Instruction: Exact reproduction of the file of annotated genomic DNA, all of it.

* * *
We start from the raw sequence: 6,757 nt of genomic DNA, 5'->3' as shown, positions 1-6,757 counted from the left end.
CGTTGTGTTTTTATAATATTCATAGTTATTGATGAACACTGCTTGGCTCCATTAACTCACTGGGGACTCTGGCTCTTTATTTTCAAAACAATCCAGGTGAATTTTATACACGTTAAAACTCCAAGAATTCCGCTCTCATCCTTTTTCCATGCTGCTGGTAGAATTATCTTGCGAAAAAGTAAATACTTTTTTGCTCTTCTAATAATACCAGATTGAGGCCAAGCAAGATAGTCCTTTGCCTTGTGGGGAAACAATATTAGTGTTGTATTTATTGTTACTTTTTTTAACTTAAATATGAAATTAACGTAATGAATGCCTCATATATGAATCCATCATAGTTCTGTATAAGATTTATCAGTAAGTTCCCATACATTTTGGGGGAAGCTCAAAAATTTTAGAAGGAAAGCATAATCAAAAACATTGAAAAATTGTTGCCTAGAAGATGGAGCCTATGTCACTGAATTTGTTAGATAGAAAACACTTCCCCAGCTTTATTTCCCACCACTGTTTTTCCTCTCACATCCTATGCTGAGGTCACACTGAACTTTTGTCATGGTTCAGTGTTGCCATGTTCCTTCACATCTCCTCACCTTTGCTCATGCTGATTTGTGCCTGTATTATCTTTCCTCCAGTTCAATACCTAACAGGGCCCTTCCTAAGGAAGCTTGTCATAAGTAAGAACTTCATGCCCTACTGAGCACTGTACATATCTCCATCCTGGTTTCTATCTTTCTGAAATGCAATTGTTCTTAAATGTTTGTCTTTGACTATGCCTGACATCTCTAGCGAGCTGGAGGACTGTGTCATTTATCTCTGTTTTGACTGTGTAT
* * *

We start from the raw sequence: 6,757 nt of genomic DNA, 5'->3' as shown, positions 1-6,757 counted from the left end.
CGTTGTGTTTTTATAATATTCATAGTTATTGATGAACACTGCTTGGCTCCATTAACTCACTGGGGACTCTGGCTCTTTATTTTCAAAACAATCCAGGTGAATTTTATACACGTTAAAACTCCAAGAATTCCGCTCTCATCCTTTTTCCATGCTGCTGGTAGAATTATCTTGCGAAAAAGTAAATACTTTTTTGCTCTTCTAATAATACCAGATTGAGGCCAAGCAAGATAGTCCTTTGCCTTGTGGGGAAACAATATTAGTGTTGTATTTATTGTTACTTTTTTTAACTTAAATATGAAATTAACGTAATGAATGCCTCATATATGAATCCATCATAGTTCTGTATAAGATTTATCAGTAAGTTCCCATACATTTTGGGGGAAGCTCAAAAATTTTAGAAGGAAAGCATAATCAAAAACATTGAAAAATTGTTGCCTAGAAGATGGAGCCTATGTCACTGAATTTGTTAGATAGAAAACACTTCCCCAGCTTTATTTCCCACCACTGTTTTTCCTCTCACATCCTATGCTGAGGTCACACTGAACTTTTGTCATGGTTCAGTGTTGCCATGTTCCTTCACATCTCCTCACCTTTGCTCATGCTGATTTGTGCCTGTATTATCTTTCCTCCAGTTCAATACCTAACAGGGCCCTTCCTAAGGAAGCTTGTCATAAGTAAGAACTTCATGCCCTACTGAGCACTGTACATATCTCCATCCTGGTTTCTATCTTTCTGAAATGCAATTGTTCTTAAATGTTTGTCTTTGACTATGCCTGACATCTCTAGCGAGCTGGAGGACTGTGTCATTTATCTCTGTTTTGACTGTGTAT